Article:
Waiting for the vadu maanga

There are people who wait all year for summer. And when the sweltering months arrive, they go all out to celebrate — over curd rice and vadu maanga. These emerald-green baby mangoes arrive at the first hint of summer, harbingers for the bright, ripe and juicy alphonso, malgova and imampasanth. Walk though the city’s vegetable markets in Mylapore, Mandaveli or Madhavaram and you will see piled heaps of these mangoes. Here’s a beginner’s guide to vadu maanga-dom.

The fallen

Each baby mango is carefully handpicked at groves in rural South India. This variety is called ‘kaambu vadu’, meaning ‘baby mango with stem’. A kilo of vadu maanga harvested this way costs anywhere between Rs. 120 to 200. But the other kind — the unlucky ones that fall off the branches due to the wind, are called ‘porukku vadu’, which roughly translates to ‘picked baby mango’. Mango-seller S. Mahesh says that these tend to be softer due to the fall. “As a result, their lifespan is shorter,” he explains. The fallen mangoes cost almost half as that of the ones with their stems intact.

City love

Every type of vadu maanga has an identity and a fan-base of its own. Some swear by the Palakkad vadu, and some others do not spare a thought for anything else but the Thirumoorthy Hills vadu. It’s fascinating how taste varies widely with geography. The baby mangoes from Palakkad bear a fragrance so sweet that’s not matched by their taste, according to vendor M. Susheela. Her husband Murugan has contacts in Madurai who send him consignments from picturesque Azhagar Kovil. “These are the superior kind,” says Murugan.

But Mahesh feels that people from Madurai and its surrounding regions come in search of the fruit harvested near their city because to them, the mangoes taste of home. “It’s the love for their land that draws them,” he says. “Those who are from Coimbatore, for instance, prefer the Thirumoorthy variety.”

The vendor’s story

Vegetable sellers usually turn vadu maanga sellers during the summer. K. Amirtha, who has a roadside stall in Mylapore, sells vegetables and greens the rest of the year. “The tradition of selling vadu maanga has been in my family even before the days of my grandmother,” she says.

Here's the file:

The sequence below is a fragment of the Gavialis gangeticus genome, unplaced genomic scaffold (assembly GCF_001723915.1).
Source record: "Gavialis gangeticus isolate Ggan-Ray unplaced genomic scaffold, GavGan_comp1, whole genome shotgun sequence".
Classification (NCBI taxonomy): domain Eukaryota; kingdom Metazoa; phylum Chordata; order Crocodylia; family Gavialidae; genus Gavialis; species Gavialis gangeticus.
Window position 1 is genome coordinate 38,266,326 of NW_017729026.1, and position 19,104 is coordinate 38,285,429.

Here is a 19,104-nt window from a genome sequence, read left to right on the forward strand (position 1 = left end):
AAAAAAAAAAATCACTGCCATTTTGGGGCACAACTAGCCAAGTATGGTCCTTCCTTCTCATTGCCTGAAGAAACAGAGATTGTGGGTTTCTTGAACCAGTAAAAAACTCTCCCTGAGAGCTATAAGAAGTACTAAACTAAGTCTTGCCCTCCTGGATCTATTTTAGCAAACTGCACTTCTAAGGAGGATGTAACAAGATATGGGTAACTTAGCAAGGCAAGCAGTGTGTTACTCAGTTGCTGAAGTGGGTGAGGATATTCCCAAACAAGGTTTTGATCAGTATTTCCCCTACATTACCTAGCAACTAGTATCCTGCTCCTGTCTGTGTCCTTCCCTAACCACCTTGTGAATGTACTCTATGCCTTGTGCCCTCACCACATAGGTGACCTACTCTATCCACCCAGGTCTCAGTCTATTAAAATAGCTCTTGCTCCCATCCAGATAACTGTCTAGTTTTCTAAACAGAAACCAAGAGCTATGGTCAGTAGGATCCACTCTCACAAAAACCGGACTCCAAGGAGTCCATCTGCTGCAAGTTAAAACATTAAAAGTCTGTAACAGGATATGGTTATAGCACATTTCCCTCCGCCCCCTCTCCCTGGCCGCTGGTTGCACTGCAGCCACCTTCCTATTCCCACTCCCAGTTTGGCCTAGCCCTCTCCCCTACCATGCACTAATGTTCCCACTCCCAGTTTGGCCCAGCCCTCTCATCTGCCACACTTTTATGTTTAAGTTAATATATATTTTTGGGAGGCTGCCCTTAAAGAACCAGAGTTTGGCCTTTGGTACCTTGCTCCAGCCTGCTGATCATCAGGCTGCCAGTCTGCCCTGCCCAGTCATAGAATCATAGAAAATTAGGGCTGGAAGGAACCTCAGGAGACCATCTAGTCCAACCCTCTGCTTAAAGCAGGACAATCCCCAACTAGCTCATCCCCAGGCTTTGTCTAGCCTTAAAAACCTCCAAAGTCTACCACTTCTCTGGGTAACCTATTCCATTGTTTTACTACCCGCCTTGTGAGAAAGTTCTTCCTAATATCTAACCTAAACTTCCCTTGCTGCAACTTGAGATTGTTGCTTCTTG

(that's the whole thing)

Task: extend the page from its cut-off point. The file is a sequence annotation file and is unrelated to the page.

In the past, these mangoes were mostly sold by hawkers who balanced the lot in a cane basket on their heads.

They walked from one house to another — most of them regular customers, and measured the mangoes in an aluminium padi, a measuring cup. For a lot of people in South India, the arrival of the vadu maanga seller heralded a season of sunshine and good food.

The vendors, however, do not make the pickles themselves. “Who has the time for this?” asks Amirtha. But she adds that some customers bring pickled vadu maanga for her to taste.

Method and storage

Vadu maanga is traditionally stored in heavy ceramic jars. Households that regularly make these pickles, take out the old jars from their dusty corners and wash them to welcome the year’s lot. Usually made in bulk, the vadu maanga pickle has very little oil. It consists of rock salt, asafoetida, chilly and turmeric powder — the baby mangoes are washed, wiped dry and are soaked in the spices until they imbibe all the flavours.

Choice of cut

Jostling for space beside the heaps of baby mangoes are the avakkai mangoes. Vendors will be more than willing to chop them into small squares for Rs. 20 a kilo. “This makes it easy for customers,” says Mahesh as he slices the mangoes on a wooden cutter. “Since they buy by the kilo, it takes a lot of work to clean and cut the mangoes,” he adds. The avakkai mangoes signal the end of the vadu maanga season.

It’s sort of like the sunrise — the dark greens gradually give way to yellow which deepens into a delicious orange. This phenomenon is set to take place over the next few weeks. But by the time the mangoes arrive, the vadu maanga will be pickled in all its juiciest glory.

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Printable version | Apr 10, 2021 7:11:55 AM |

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